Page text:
No 2 Spinningfields Square Manchester




Structural Engineer


Steelwork Contractor


Main Contractor




The building provides 2,400m2 of high quality grade A office accommodation and 1,380m2 of restaurant and retail space over six floors within a new landmark structure at the entrance to the Spinningfields business and retail development in Manchester city centre.

The building takes the form of two parallelograms on plan, oppositely handed and positioned one above the other, creating at level 2 a roof terrace to the West elevation and a 23m long cantilever to the East. The external cladding and façade diagonal form reflect and complement the structural geometry of the building, drawing attention away from the horizontal plane of the floors.

The design of the building achieved an excellent BREEAM (2005) rating by taking a holistic approach considering all environmental factors. The high proportion of solid insulated panels within the façade benefited the energy demand of the building through a consequent reduction in solar gain.

The office floors have been designed so that they can be fitted out on either an open plan or cellular basis, and the servicing has been provided so that each floor can be sub-divided into two separate tenancies. The floors also have built-in loading allowances for future storage capability and soft spots for tenant plant requirements.

Materials for the building components were selected for their durability and maintenance requirements. In particular the structure was specified for 60 years design life and major components of the envelope 25 years.

The use of steel was the only way such a demanding structure could be delivered economically. The integrated services solution meant that floor zones were minimised, the reduced self weight of the structure meant that the loads to be resolved by the cantilever and the foundations were kept as small as possible, and the high load capacity of steel meant that the cantilever elements could be kept as compact as possible.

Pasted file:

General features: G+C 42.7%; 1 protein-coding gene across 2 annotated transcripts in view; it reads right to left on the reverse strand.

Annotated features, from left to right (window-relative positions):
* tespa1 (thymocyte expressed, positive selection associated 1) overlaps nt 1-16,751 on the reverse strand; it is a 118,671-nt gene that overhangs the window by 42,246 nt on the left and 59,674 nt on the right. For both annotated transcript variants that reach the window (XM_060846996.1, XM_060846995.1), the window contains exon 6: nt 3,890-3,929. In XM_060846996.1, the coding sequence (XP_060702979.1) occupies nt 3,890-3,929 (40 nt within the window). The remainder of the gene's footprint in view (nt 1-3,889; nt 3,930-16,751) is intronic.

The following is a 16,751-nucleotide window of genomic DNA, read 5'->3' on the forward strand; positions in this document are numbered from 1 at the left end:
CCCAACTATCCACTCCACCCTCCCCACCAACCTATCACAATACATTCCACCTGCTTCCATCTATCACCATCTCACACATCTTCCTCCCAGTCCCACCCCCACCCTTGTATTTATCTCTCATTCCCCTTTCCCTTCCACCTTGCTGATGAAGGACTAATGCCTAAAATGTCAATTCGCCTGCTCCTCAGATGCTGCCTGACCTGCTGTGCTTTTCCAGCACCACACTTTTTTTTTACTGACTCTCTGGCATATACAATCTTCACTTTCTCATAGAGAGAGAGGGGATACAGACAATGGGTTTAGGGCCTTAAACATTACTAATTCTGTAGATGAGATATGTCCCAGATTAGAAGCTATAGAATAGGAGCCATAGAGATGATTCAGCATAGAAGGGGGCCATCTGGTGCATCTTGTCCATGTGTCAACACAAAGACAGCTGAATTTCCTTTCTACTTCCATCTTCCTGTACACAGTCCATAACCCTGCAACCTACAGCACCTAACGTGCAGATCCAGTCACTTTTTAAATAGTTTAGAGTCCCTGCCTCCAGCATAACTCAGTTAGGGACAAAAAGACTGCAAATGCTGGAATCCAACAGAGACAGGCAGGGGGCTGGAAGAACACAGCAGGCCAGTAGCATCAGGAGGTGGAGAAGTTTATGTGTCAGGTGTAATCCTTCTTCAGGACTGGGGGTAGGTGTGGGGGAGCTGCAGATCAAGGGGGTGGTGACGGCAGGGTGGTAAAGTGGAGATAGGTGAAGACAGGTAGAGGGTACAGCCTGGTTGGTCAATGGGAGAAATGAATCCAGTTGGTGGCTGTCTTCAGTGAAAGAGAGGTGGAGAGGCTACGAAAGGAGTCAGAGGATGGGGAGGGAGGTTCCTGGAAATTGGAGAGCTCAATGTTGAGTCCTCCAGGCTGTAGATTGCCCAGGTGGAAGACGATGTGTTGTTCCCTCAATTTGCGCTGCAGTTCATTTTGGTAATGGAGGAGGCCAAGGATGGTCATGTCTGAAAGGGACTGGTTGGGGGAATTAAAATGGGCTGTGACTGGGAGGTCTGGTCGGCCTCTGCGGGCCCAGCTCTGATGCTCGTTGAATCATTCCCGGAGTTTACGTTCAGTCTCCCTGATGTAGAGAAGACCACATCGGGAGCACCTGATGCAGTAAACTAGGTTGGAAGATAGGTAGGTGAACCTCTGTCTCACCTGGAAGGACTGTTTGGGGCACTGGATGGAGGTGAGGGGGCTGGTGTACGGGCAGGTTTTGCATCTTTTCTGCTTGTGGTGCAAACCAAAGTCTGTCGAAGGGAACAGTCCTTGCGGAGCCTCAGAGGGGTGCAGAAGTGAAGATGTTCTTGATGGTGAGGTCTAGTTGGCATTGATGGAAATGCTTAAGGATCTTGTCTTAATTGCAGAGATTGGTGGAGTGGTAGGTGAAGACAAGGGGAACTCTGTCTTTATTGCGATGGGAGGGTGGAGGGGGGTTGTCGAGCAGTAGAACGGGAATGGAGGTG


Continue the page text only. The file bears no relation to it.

The floor construction comprises a 150mm thick concrete slab on composite metal decking on a grid of secondary and primary Fabsec beams.

400mm diameter openings in the 550mm deep beams allowed for integration of the services within the structure zone. The cells were distributed in a regular grid through the irregular beam layout to aid coordination of the service provision. The Fabsec beams were also fire engineered to provide a least cost design considering both the beam weight and intumescent paint thickness.

The 23m cantilever was resolved by making the perimeter steelwork into a 3-storey deep truss, achieving the most economical frame solution possible. The truss philosophy was applied to all four elevations to provide both vertical support to the edge of the floor plate and lateral stability to the upper block. As a result it was possible to omit the concrete cores above second floor level saving money and time.

The structure was engineered to suit the cladding deflection requirements. The linearelastic properties of steel allowed for accurate 3D modeling and prediction of the behavior of the structure, which was then replicated in the on-site deflection measurements achieved by the frame.

The accuracy of construction which was achieved on site is a testament to the high level of skill and workmanship employed by the steelwork contractor in designing and fabricating the complex connections of the structure.

Judges’ Comment


The building plan of two overlaying parallelograms produces a huge cantilever at the front, which provides a clear view of a notable historic building. The diagonal bracings of the 3-storey frame are cleverly aligned with the herring-bone pattern of the curtain walling, concealing the heavy cantilever trusses from the exterior.

A building of obvious quality in many respects.